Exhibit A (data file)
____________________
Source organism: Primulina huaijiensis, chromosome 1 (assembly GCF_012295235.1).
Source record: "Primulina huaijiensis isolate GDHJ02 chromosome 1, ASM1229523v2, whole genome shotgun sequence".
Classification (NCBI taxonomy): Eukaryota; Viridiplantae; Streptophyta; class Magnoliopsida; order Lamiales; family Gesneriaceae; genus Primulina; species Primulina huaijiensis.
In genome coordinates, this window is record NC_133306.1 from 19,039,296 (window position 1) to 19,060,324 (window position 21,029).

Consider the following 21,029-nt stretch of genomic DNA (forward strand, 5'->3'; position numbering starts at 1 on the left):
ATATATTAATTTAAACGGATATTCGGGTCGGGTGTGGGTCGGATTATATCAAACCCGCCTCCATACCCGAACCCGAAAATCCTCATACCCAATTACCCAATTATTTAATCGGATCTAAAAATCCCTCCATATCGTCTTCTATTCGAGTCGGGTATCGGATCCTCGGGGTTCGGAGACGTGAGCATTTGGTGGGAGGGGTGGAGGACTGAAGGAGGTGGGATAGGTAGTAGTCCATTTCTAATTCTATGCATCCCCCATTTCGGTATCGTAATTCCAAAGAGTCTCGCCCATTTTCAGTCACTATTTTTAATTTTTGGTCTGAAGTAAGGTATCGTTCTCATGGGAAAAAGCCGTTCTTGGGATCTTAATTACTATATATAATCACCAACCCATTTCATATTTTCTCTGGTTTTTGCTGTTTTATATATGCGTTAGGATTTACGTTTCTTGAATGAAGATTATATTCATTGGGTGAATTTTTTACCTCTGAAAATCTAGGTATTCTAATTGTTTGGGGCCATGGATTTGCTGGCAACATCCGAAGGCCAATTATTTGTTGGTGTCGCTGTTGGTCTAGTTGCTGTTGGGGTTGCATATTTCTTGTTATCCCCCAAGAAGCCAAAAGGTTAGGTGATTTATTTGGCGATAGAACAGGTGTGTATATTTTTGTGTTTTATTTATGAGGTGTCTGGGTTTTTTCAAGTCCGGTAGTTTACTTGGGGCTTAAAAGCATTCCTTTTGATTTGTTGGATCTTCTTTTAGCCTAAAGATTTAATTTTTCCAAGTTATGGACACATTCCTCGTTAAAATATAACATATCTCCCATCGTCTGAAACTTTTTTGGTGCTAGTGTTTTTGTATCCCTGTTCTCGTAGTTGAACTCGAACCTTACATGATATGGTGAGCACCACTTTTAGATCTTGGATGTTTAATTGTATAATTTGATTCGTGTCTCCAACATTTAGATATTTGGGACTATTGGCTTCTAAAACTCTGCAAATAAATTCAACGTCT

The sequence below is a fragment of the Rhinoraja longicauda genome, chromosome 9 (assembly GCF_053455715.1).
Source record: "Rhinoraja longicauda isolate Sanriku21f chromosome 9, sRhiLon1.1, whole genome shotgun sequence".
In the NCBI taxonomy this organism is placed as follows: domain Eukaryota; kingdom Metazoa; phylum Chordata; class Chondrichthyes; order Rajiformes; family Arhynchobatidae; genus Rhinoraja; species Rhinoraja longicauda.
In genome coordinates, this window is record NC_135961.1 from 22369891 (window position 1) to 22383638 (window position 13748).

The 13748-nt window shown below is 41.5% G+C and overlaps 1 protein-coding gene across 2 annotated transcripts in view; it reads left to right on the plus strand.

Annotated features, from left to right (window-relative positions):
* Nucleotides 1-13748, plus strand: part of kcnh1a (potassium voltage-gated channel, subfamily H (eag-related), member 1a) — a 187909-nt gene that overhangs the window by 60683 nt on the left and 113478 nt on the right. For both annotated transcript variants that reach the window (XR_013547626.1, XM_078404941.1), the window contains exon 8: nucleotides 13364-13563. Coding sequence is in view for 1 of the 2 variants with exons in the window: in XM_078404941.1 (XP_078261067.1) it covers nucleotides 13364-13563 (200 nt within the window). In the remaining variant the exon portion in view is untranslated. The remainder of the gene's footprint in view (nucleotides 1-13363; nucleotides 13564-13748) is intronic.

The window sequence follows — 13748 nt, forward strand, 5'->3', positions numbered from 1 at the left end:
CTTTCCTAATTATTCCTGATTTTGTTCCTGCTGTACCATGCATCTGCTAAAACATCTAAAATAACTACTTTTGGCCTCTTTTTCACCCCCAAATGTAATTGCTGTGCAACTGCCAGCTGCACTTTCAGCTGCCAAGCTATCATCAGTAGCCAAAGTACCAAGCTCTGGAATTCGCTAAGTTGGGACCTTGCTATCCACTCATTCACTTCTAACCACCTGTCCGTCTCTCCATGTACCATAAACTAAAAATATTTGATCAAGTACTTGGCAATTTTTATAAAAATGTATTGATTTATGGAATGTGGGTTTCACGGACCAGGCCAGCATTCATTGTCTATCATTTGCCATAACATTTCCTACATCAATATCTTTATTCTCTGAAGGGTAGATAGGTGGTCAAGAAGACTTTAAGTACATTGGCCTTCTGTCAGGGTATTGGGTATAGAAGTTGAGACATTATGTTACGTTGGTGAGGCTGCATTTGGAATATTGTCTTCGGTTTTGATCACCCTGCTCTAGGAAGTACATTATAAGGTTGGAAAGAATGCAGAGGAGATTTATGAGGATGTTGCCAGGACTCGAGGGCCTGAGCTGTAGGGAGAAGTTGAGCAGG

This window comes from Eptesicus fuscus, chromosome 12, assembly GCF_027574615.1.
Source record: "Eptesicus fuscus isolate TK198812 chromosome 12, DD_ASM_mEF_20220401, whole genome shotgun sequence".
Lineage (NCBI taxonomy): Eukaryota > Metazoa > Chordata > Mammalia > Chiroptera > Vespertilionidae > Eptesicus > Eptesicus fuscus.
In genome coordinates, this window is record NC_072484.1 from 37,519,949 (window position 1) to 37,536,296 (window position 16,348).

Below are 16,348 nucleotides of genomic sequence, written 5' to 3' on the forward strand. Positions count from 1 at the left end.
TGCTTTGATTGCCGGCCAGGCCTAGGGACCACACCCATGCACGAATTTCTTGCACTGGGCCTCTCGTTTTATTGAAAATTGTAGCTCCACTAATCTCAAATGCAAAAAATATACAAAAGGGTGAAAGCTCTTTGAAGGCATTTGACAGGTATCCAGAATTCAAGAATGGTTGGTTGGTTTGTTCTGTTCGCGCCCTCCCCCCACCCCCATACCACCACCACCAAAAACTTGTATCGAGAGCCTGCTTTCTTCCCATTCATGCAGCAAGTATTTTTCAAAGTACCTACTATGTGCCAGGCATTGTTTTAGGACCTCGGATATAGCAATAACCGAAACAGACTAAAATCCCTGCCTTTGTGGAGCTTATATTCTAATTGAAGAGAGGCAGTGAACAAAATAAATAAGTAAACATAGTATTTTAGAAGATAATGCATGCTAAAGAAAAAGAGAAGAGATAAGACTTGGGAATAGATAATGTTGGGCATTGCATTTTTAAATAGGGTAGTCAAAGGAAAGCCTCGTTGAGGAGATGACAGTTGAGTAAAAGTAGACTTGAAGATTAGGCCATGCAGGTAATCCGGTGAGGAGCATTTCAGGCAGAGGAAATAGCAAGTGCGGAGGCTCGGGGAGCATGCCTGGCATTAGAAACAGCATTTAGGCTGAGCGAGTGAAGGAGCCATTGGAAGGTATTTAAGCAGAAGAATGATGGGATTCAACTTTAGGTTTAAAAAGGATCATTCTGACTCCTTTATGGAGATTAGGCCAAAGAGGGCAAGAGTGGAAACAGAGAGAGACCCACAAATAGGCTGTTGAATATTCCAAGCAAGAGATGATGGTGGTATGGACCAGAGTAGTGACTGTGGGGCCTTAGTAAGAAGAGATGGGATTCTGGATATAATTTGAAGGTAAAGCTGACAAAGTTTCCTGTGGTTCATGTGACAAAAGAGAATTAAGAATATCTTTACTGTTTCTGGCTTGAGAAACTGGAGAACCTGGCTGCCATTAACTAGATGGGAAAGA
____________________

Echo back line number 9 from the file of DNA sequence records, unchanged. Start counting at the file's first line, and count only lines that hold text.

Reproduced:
In the NCBI taxonomy this organism is placed as follows: domain Eukaryota; kingdom Metazoa; phylum Chordata; class Chondrichthyes; order Rajiformes; family Arhynchobatidae; genus Rhinoraja; species Rhinoraja longicauda.